First Advisor

Doug Martin

Date of Publication


Document Type


Degree Name

Master of Science (M.S.) in Speech Communication


Speech Communication




Hearing impaired -- Education -- Computer-assisted instruction, Older people -- Education -- Computer-assisted instruction, Hearing aids



Physical Description

1 online resource (2, iv, 71 p.)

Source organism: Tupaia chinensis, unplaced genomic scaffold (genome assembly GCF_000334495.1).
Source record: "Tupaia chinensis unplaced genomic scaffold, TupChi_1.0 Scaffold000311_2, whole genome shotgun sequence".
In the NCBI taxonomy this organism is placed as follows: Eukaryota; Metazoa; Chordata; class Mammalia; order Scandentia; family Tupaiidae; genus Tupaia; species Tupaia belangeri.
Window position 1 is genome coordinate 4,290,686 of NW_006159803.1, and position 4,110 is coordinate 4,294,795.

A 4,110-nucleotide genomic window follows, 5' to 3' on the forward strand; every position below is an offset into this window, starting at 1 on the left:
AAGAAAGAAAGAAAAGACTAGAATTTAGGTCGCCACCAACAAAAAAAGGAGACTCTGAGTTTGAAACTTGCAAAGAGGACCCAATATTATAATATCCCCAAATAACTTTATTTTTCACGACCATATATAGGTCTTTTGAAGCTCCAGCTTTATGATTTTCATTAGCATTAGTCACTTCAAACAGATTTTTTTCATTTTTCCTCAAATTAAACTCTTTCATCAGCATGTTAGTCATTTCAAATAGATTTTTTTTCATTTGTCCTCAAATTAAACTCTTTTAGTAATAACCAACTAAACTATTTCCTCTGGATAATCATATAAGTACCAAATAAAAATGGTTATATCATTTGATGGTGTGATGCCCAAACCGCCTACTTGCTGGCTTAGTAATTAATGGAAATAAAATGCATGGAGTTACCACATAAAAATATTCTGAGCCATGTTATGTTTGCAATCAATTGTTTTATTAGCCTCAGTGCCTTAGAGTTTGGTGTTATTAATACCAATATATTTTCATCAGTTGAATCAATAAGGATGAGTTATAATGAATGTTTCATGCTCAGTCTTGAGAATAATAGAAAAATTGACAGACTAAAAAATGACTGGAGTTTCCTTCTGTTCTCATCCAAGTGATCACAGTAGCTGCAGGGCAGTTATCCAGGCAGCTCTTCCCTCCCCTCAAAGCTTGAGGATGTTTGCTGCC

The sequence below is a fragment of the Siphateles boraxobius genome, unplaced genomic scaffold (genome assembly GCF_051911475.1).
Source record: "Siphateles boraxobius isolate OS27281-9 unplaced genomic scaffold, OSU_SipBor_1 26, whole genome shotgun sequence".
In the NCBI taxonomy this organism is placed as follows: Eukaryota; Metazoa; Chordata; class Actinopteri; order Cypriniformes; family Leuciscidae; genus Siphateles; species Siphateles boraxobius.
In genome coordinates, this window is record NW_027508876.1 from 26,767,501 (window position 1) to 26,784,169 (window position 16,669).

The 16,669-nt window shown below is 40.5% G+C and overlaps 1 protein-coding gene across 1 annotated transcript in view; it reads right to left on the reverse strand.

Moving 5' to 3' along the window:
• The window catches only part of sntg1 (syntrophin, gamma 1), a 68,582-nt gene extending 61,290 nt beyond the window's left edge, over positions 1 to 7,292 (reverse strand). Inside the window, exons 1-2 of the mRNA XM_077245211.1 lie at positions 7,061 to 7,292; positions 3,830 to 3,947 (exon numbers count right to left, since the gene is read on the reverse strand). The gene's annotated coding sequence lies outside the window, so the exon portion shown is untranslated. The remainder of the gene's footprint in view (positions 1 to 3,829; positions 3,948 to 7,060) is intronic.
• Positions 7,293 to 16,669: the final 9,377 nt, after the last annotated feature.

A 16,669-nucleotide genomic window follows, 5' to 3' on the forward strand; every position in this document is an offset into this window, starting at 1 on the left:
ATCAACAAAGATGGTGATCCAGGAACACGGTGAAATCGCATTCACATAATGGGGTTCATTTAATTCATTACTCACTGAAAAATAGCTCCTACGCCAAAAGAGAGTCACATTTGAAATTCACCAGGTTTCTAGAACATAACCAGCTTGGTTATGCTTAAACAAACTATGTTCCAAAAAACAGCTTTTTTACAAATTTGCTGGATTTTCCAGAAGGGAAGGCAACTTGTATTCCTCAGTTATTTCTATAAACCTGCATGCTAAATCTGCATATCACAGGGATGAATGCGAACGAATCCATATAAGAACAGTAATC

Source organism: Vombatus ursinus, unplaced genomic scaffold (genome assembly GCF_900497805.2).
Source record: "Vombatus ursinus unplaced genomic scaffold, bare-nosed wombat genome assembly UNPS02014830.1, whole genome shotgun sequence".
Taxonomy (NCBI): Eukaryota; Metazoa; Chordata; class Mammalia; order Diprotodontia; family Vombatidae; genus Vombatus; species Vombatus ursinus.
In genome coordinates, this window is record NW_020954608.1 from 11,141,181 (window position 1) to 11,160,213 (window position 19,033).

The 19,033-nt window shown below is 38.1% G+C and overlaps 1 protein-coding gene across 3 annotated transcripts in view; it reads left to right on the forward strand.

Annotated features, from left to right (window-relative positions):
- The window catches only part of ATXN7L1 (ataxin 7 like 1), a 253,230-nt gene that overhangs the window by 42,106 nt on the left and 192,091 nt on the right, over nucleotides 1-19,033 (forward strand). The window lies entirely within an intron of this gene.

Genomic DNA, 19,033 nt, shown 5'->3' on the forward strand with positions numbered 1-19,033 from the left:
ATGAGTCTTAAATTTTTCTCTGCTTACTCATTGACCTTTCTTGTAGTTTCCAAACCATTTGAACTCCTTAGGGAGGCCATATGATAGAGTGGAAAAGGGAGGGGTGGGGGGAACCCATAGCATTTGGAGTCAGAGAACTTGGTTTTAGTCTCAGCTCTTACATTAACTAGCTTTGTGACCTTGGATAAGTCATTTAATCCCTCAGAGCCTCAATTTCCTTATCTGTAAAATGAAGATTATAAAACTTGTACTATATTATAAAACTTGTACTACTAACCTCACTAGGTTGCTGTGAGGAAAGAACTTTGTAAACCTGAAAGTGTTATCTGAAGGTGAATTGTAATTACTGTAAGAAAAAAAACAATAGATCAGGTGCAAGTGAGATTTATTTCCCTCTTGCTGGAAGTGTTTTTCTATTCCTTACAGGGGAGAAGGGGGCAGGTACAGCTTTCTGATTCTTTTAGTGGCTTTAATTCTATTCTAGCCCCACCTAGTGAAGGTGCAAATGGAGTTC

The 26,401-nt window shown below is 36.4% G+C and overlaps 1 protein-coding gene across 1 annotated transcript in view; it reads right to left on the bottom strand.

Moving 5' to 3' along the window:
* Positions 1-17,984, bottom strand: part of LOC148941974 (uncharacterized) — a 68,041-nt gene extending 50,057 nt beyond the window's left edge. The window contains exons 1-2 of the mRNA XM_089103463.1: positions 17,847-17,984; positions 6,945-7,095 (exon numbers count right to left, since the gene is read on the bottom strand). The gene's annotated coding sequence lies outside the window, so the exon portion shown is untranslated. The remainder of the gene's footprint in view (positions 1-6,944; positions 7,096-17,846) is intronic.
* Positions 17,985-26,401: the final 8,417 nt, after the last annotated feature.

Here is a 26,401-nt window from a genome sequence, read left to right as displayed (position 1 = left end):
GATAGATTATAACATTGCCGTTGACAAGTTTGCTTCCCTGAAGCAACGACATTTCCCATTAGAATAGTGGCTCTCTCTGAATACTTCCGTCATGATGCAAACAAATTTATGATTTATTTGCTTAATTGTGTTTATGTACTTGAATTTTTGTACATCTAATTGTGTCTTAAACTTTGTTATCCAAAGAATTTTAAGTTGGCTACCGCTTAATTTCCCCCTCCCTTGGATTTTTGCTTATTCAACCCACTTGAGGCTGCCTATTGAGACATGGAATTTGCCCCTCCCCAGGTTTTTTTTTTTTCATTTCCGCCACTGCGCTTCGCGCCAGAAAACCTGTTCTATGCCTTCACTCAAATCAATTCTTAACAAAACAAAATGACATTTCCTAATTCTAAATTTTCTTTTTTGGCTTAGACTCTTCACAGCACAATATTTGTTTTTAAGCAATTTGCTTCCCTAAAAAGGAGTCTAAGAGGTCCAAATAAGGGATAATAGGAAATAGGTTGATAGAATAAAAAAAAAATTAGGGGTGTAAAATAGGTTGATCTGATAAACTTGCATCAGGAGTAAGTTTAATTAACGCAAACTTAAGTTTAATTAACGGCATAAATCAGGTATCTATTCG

A disabling condition that is common for many senior adults is hearing impairment. Studies have shown that a substantial number of people who could benefit from amplification choose not to use hearing aid. Often the reasons may be because they have unrealistic expectations of what hearing aids can do. These unrealistic expectations are not necessarily from personal use, but the senior adult is often influenced by the media, acquaintances, or advertisements. The purpose of this study was to determine if a computer program developed with information about hearing aids and their use could be used to influence the expectations senior adults have regarding hearing aids. Thirty - five subjects were involved in this study. Thirty - two subjects were volunteers from Portland First Nazarene Church, two were from a local bank and one was a retired health professional. Seventeen of the subjects were selected to come to Portland State University to view a computer program about hearing aids. The other 18 were part of the control group and did not view the computer program. Ten days following the viewing a questionnaire was mailed to all thirty - five participants. The questions on the questionnaire related the expectations senior adults had about hearing aids in the following areas: cosmetic, acoustics, cost and upkeep, communication benefits, attitudes, acoustics, and comfort. The results were tabulated and percentages calculated. The results of this study indicated that, in general, senior adults have unrealistic expectations in many areas. In some areas such as acoustics, comfort, and ease of use senior adults' expectations seemed to be influenced by the information in the computer program. The information obtained in this study would indicate that senior adults' expectations could be influenced by information they received from a computer program. In many areas, such as the cosmetics, communication benefits, cost and attitudes the information provided by the computer program needs to be further developed and expanded in order for it to influence the expectations of senior adults about hearing aids.


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